Attestation is a critical component for trusted computing environments, providing an essential proof of trustability and the means for conducting audits for target computing devices. That is, attestation allows a program or platform to authenticate itself. Remote attestation is a means for a system to make reliable statements about the pre-launch and launch components in a distributed system. A remote party can then make authorization decisions based on that information. The concept of attestation is still evolving, and hence the research community has not reached a common understanding of what it means. However, here is a practical definition for the purpose of working with trusted clouds. The Trusted Computing Group (TCG) defines attestation as:

The process of vouching for the accuracy of information. External entities can attest to shielded locations, protected capabilities, and Roots of Trust. A platform can attest to its description of platform characteristics that affect the integrity (trustworthiness) of a platform. Both forms of attestation require reliable evidence of the attesting entity.

There are two properties that have to be addressed to assert this trust.

1. Measurement properties. Includes the degree of completeness for measuring the launch and running state of the targeted device or system, and the freshness of the measurements— that is, how recent the measurements are.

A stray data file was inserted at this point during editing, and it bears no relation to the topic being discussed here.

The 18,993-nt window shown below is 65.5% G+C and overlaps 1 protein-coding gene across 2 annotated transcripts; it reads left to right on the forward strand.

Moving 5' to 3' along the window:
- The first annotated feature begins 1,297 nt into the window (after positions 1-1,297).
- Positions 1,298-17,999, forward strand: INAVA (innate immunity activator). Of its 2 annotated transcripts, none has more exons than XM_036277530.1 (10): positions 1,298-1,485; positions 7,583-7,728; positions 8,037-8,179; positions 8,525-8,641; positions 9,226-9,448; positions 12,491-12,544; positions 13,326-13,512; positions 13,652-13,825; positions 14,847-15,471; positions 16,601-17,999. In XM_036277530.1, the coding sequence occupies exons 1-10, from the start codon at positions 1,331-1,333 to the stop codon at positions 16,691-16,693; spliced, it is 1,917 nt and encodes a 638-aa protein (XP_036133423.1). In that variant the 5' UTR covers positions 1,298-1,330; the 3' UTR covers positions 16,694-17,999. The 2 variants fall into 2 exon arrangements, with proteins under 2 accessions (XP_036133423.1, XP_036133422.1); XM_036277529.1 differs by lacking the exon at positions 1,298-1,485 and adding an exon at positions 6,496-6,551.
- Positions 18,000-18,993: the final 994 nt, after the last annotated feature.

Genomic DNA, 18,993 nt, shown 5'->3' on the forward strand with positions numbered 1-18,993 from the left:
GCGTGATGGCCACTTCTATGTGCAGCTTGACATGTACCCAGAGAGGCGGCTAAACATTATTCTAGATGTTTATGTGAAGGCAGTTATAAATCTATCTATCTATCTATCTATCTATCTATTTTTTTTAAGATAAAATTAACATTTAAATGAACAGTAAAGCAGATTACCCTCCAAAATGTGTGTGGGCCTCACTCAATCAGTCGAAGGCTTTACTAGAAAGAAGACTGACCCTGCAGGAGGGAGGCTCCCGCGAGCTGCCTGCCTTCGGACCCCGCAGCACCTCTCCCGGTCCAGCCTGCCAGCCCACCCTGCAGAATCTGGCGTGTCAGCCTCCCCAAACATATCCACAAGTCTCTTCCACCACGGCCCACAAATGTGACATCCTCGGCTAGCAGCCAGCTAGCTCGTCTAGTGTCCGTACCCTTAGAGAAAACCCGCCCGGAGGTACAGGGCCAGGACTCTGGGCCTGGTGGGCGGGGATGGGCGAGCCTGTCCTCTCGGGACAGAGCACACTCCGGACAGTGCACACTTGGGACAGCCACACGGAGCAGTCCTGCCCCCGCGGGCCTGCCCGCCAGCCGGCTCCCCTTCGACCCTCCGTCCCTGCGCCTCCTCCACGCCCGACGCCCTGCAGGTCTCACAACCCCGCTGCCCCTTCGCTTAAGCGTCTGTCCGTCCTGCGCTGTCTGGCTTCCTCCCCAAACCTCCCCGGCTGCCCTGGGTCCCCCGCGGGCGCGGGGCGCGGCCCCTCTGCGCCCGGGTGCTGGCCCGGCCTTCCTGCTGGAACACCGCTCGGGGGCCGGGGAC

2. Attestation properties. Includes the authenticity of the evidence to the decision process, and a measure of semantic explicitness describing the appropriateness of the evidence to the decision-making process.

These two properties help us classify the remote attestation techniques. Most of the existing remote attestation techniques can be categorized into one of the two types.

Static remote attestation techniques rely on the signatures or hashes of the firmware and binaries for determining the integrity of the platform state. Static remote attestation can't be extended to measure the behavior of a platform. Furthermore, even if the hash of the boot state (static state) does not reveal any tampering, it does not follow that the run-time behavior of the application will be trustworthy.